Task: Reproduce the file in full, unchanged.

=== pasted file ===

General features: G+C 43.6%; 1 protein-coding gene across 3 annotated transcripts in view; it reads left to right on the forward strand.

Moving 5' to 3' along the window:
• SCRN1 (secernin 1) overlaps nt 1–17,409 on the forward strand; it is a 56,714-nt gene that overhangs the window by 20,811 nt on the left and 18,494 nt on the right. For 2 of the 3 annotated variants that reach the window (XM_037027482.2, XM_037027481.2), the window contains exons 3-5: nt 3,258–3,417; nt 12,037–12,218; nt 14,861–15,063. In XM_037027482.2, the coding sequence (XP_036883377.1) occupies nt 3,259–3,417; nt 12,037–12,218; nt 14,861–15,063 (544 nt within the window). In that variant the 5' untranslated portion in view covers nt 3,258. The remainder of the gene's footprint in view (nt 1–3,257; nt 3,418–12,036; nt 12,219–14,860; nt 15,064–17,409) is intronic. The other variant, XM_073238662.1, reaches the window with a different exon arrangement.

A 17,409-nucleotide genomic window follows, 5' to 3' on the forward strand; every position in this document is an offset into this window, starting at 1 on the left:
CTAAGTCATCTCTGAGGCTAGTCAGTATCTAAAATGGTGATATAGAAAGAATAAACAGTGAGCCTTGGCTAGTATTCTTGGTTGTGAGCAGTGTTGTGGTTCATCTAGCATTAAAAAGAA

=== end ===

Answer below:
General features: G+C 43.6%; 1 protein-coding gene across 3 annotated transcripts in view; it reads left to right on the forward strand.

Moving 5' to 3' along the window:
• SCRN1 (secernin 1) overlaps nt 1–17,409 on the forward strand; it is a 56,714-nt gene that overhangs the window by 20,811 nt on the left and 18,494 nt on the right. For 2 of the 3 annotated variants that reach the window (XM_037027482.2, XM_037027481.2), the window contains exons 3-5: nt 3,258–3,417; nt 12,037–12,218; nt 14,861–15,063. In XM_037027482.2, the coding sequence (XP_036883377.1) occupies nt 3,259–3,417; nt 12,037–12,218; nt 14,861–15,063 (544 nt within the window). In that variant the 5' untranslated portion in view covers nt 3,258. The remainder of the gene's footprint in view (nt 1–3,257; nt 3,418–12,036; nt 12,219–14,860; nt 15,064–17,409) is intronic. The other variant, XM_073238662.1, reaches the window with a different exon arrangement.

A 17,409-nucleotide genomic window follows, 5' to 3' on the forward strand; every position in this document is an offset into this window, starting at 1 on the left:
CTAAGTCATCTCTGAGGCTAGTCAGTATCTAAAATGGTGATATAGAAAGAATAAACAGTGAGCCTTGGCTAGTATTCTTGGTTGTGAGCAGTGTTGTGGTTCATCTAGCATTAAAAAGAA